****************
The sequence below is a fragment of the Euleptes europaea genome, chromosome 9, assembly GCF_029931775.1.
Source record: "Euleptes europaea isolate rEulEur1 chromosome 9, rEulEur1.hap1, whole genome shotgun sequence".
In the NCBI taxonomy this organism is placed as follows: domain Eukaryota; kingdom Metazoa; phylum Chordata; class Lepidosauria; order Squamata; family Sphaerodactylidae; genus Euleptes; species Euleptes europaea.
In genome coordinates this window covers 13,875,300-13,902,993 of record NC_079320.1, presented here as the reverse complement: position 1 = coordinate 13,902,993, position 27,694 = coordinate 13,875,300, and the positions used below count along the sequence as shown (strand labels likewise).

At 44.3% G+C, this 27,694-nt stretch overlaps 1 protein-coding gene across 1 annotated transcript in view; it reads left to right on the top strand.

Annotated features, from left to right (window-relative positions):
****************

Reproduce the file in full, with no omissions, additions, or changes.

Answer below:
The sequence below is a fragment of the Euleptes europaea genome, chromosome 9, assembly GCF_029931775.1.
Source record: "Euleptes europaea isolate rEulEur1 chromosome 9, rEulEur1.hap1, whole genome shotgun sequence".
In the NCBI taxonomy this organism is placed as follows: domain Eukaryota; kingdom Metazoa; phylum Chordata; class Lepidosauria; order Squamata; family Sphaerodactylidae; genus Euleptes; species Euleptes europaea.
In genome coordinates this window covers 13,875,300-13,902,993 of record NC_079320.1, presented here as the reverse complement: position 1 = coordinate 13,902,993, position 27,694 = coordinate 13,875,300, and the positions used below count along the sequence as shown (strand labels likewise).

At 44.3% G+C, this 27,694-nt stretch overlaps 1 protein-coding gene across 1 annotated transcript in view; it reads left to right on the top strand.

Annotated features, from left to right (window-relative positions):